On the Metro, With No Small Fanfare, Art and Buskers

Montreal is a city of art and music, and its metro is no exception. This is hardly surprising as the core of the system was designed to whisk the world to the spectacles of the 1967 Expo on Ile Ste-Helene and, when it was extended nine years later, to the Olympics of 1976. These first two stages of construction, during the time of mayor Jean Drapeau, create so strong an association with the arts that it comes as a surprise to learn that the three notes heard before train doors close are not from Aaron Copeland’s Fanfare for the Common Man, itself used as a theme during the Expo, but as Benoît Clairoux of the STM explains, are an effect of electrical resistance.

Berri-UQAM. Opened 1967. Green, Orange and Yellow Lines.
L’hommage aux fondateurs de la ville de Montréal by Pierre Gaboriau and Pierre Osterrath at Berri-UQAM. Opened 1967. Green, Orange and Yellow Lines.

Other associations are more deliberate, and as Clairoux explains here, Drapeau and the cartoonist, Robert La Palme, in charge of commissioning works for the first stations, foresaw “nothing less than a huge art gallery”. There are the murals, like those at Papineau and La Palme’s own at Berri, but much of the resulting art is stained-glass. Also at Berri, passengers on the green line hurtle beneath the dramatic curves of Hommage aux fondateurs de la ville de Montréal by Pierre Gaboriau and Pierre Osterrath. Further west, at McGill, they wait beneath an enormous and soon to be restored installation showing the first city’s first two mayors, Jacques Viger and Peter McGill, in front of scenes from the 1830s. Place des Arts too houses a stained-glass, Frédéric Bach’s L’histoire de la musique à Montréal, alongside changing exhibitions in the gallery above the platform. The tradition of stained glass continues with Du College station, opened in 1984, housing a number of clean, light abstract glasses by Pierre Osterrath and Lyse Charland Favretti.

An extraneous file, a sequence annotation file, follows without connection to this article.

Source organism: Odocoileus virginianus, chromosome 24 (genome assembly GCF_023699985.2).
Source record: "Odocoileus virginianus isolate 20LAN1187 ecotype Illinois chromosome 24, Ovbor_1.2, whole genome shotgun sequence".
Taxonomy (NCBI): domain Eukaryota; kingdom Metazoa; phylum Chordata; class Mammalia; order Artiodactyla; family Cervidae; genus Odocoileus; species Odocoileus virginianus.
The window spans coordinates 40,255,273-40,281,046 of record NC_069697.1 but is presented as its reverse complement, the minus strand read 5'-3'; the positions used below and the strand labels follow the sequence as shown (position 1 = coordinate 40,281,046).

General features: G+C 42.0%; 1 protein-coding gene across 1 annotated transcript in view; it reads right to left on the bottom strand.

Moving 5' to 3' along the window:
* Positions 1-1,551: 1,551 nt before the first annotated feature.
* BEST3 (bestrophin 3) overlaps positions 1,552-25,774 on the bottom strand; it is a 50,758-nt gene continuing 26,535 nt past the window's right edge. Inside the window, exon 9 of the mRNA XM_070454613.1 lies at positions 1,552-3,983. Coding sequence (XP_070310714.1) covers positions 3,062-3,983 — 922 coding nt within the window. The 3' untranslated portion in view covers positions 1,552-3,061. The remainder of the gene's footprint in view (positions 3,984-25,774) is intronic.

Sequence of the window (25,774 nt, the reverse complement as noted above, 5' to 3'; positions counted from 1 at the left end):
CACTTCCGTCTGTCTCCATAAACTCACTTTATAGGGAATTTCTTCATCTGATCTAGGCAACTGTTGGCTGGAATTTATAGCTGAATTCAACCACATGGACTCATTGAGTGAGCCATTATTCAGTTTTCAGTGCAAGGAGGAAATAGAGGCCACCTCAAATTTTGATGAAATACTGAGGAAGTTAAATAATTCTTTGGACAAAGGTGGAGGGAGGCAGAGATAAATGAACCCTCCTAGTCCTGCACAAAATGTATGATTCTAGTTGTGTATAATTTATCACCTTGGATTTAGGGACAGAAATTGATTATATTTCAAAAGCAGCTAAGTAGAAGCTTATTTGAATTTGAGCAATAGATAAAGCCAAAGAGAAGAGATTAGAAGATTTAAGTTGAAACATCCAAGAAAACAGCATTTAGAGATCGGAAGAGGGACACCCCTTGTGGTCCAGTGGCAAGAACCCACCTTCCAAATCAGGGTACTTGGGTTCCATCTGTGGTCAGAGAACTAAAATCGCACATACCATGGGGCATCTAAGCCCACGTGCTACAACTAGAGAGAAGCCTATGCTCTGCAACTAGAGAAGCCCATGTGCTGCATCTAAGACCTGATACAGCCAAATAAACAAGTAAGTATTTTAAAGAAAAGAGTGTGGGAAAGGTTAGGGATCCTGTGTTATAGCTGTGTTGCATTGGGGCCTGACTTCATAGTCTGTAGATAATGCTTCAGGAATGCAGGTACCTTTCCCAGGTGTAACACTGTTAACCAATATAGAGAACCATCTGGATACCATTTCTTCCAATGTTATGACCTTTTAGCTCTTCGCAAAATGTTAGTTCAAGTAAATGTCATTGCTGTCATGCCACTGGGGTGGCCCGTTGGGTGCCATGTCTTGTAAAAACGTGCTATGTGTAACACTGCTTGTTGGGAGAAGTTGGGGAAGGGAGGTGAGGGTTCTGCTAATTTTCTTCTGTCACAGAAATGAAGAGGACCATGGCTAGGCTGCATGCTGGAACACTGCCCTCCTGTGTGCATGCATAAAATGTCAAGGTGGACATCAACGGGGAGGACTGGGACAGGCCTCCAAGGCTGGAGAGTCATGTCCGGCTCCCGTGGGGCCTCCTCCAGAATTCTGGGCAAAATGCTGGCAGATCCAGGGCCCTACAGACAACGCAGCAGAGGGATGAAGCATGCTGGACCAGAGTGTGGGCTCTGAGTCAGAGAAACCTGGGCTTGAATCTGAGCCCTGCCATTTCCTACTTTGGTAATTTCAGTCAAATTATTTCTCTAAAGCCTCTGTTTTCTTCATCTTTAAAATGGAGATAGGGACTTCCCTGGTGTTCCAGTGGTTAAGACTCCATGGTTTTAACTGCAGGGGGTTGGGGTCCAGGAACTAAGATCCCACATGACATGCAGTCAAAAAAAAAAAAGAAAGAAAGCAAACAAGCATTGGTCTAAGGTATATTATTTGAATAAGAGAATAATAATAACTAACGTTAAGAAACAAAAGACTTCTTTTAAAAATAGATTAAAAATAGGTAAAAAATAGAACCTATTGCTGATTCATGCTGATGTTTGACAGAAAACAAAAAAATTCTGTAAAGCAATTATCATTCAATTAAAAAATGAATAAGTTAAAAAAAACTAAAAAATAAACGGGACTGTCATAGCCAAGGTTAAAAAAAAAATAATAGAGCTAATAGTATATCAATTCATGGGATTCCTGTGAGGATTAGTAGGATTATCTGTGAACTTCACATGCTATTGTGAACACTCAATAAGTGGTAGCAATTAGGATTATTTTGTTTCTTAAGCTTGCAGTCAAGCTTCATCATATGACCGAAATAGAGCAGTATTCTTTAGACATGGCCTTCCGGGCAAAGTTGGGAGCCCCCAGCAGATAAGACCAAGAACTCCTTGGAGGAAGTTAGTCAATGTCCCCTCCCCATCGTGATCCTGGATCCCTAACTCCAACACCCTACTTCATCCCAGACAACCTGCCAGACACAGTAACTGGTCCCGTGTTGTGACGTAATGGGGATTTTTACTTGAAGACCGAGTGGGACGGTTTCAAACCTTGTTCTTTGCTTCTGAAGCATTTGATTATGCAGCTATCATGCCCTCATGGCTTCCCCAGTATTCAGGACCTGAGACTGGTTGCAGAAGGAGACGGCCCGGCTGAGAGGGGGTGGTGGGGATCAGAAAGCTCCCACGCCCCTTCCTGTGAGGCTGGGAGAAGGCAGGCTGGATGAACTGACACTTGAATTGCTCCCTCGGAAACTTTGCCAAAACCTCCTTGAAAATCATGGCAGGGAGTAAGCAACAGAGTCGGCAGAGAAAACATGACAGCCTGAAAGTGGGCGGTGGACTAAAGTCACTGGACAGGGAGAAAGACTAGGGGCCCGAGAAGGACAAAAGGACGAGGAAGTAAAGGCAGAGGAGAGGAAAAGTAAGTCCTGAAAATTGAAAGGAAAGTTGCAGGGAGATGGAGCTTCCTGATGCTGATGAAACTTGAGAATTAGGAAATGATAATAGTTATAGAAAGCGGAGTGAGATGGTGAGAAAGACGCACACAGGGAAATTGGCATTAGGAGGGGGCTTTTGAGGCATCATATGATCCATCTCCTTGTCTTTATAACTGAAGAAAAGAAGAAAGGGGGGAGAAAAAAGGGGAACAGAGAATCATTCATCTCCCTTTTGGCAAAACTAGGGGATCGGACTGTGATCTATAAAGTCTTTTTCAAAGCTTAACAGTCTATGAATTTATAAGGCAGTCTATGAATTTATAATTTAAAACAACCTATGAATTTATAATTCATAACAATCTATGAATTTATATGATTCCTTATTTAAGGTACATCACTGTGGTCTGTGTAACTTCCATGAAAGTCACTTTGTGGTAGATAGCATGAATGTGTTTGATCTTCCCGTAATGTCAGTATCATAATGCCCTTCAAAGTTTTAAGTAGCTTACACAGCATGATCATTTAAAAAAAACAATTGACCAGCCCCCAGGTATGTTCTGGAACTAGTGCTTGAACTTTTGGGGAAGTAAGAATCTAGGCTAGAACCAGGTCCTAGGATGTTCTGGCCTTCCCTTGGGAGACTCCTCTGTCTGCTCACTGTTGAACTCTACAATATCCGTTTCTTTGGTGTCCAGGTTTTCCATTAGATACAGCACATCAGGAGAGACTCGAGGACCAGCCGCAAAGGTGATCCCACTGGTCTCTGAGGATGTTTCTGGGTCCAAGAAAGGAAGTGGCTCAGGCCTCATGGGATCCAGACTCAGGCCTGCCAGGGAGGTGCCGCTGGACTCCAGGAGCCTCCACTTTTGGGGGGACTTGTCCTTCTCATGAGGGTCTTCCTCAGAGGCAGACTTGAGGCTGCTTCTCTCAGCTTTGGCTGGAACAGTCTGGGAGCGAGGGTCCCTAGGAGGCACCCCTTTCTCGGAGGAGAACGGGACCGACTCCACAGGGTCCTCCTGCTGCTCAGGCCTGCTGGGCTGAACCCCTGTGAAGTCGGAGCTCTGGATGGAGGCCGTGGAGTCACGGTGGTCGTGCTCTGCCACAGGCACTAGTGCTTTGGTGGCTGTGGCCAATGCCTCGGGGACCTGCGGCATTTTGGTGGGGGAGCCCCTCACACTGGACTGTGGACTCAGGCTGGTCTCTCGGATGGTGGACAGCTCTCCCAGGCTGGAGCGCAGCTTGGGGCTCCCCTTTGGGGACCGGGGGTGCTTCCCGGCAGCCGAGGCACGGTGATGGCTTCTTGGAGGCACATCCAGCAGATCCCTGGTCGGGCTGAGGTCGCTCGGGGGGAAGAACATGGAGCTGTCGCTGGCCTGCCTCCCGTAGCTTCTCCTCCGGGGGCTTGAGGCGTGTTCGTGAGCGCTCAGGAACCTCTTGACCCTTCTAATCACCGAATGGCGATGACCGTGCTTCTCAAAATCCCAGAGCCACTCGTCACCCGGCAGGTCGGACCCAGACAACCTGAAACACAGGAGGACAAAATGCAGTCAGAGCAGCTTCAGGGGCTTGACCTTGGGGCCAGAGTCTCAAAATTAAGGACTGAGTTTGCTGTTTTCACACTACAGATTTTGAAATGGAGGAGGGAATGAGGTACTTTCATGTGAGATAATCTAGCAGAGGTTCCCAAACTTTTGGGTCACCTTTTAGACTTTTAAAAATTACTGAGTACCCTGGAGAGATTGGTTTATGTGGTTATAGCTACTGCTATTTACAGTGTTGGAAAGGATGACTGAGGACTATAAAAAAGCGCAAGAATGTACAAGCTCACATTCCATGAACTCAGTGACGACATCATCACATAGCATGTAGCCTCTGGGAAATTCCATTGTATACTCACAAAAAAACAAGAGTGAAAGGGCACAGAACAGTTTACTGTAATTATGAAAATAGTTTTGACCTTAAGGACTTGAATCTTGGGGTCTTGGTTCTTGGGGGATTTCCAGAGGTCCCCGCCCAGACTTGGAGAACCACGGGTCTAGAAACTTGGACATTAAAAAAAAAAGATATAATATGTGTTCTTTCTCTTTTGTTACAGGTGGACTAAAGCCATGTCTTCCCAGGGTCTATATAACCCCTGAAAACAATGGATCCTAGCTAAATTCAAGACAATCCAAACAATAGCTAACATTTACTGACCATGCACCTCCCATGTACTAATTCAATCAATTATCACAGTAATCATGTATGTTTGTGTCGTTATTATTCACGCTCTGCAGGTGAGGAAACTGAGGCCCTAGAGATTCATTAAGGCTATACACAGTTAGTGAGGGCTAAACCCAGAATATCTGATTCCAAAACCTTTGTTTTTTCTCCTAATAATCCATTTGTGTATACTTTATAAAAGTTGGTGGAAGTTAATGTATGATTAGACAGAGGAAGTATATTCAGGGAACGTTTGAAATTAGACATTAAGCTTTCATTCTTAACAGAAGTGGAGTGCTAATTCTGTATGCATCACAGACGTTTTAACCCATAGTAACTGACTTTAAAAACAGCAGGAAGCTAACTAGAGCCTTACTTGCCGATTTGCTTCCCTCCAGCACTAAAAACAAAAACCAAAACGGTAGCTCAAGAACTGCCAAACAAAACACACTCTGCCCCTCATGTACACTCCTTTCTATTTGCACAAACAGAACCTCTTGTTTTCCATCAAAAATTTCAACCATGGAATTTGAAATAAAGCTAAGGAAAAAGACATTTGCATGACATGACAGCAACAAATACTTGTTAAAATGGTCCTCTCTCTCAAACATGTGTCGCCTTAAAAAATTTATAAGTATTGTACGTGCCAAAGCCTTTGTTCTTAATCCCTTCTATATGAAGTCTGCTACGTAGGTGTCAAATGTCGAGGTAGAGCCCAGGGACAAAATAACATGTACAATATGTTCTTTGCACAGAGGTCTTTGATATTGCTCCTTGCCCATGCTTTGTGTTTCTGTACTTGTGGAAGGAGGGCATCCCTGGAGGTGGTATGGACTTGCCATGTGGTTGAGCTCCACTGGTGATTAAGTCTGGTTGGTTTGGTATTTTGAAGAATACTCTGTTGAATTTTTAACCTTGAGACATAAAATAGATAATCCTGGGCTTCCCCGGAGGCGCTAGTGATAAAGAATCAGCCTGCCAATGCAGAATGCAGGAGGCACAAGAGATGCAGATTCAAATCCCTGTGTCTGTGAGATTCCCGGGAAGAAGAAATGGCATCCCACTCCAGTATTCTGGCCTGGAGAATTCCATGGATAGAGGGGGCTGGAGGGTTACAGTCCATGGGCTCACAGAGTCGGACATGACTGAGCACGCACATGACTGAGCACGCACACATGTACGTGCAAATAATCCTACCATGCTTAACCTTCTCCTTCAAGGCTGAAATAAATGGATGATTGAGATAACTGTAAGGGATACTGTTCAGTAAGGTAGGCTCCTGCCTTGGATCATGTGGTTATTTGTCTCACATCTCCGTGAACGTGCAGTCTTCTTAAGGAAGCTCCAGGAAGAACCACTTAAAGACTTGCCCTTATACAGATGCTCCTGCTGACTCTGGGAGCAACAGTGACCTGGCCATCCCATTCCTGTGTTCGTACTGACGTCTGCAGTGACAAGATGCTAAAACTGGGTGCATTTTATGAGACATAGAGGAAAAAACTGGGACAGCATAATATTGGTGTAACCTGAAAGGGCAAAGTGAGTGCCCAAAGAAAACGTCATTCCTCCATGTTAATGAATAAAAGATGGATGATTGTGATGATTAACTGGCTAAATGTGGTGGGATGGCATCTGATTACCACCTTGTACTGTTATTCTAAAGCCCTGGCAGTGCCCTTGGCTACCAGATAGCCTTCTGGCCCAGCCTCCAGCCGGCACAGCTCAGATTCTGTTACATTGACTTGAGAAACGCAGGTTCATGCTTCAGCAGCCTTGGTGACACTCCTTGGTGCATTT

The stained-glass panels are perhaps my favourite – for obvious reasons there are no windows, though some of the entrances, like that at Champs-de-Mars, include staining in their glasswork. There are the ceramics, and the tiles at Peel never fail brighten my day with their colour and simplicity, but in the poured concrete caverns, the fragility of glass seems an incongruous delicacy against the monumentalism of the stations themselves.

Lionel-Groulx. Green and Orange Lines. Opened 1978.
Lionel-Groulx. Green and Orange Lines. Opened 1978.

And that poured concrete, especially in the first two phases of construction, is itself a spectacle. In combination with bright colours, often orange, it belongs to a time of confidence, when the future was not something to be planned or hedged against, but to be imagined and embraced. Lucian L’Allier, the chief engineer, and the architects he commissioned for the first stations seem to have been entranced with the flexibility of concrete. I feel this most on the walkway at Peel which floats above the platforms without reaching the walls. The interchange, Lionel-Groulx, has something of this too. Like many of the stations it has wide open spaces, quite different to the London Underground or Paris Metro. Being a meeting of lines, the orange and the green, it is on two levels, and the openness exposes one to the other so that travellers on the lower level are conscious of the rush of traffic above them.

Monk. Green Line. Opened 1978.
Pic et Pelle by Germain Bergeron at Monk. Green Line. Opened 1978.

But the metro is more than a gallery filled with static works mounted on walls. Place-des-Arts station is not just the entrance to a concert hall and theatre, but a venue and performance space itself, hosting small (and not so small) concerts during the summer festivals and children’s dance workshops to go with this year’s production of the Nutcracker. Other stations, like Monk, make full use of their space for sculptures few galleries could contain. Later this month, Berri, the system’s busiest station, will host the physical theatre of the Cirque Alfonse.

As with London and Paris, Montreal’s metro is also the venue of hundreds of small concerts a year as buskers give otherwise hurried travellers a blast of song or a moment of fleeting contemplation. At Guy there is usually a singer or a musician to accompany my wait for the escalators and alleviate the tedium of what must be the system’s ugliest station. Often there is opera to be heard and writing this I realize I have not heard the Chinese harpist for a while.

Perhaps because of the architecture or perhaps because Montreal winters are so cold, the metro is much more than a means of transport or even the gallery intended by La Palme and Drapeau, and is more like the streets above. In the underground city downtown, thanks to the spontaneity of the buskers, the metro becomes the street, a lively and communal counterpoint to the slick commercialism of interconnected shopping malls and corporate offices. The metro is the space of common man; hence the fanfare.

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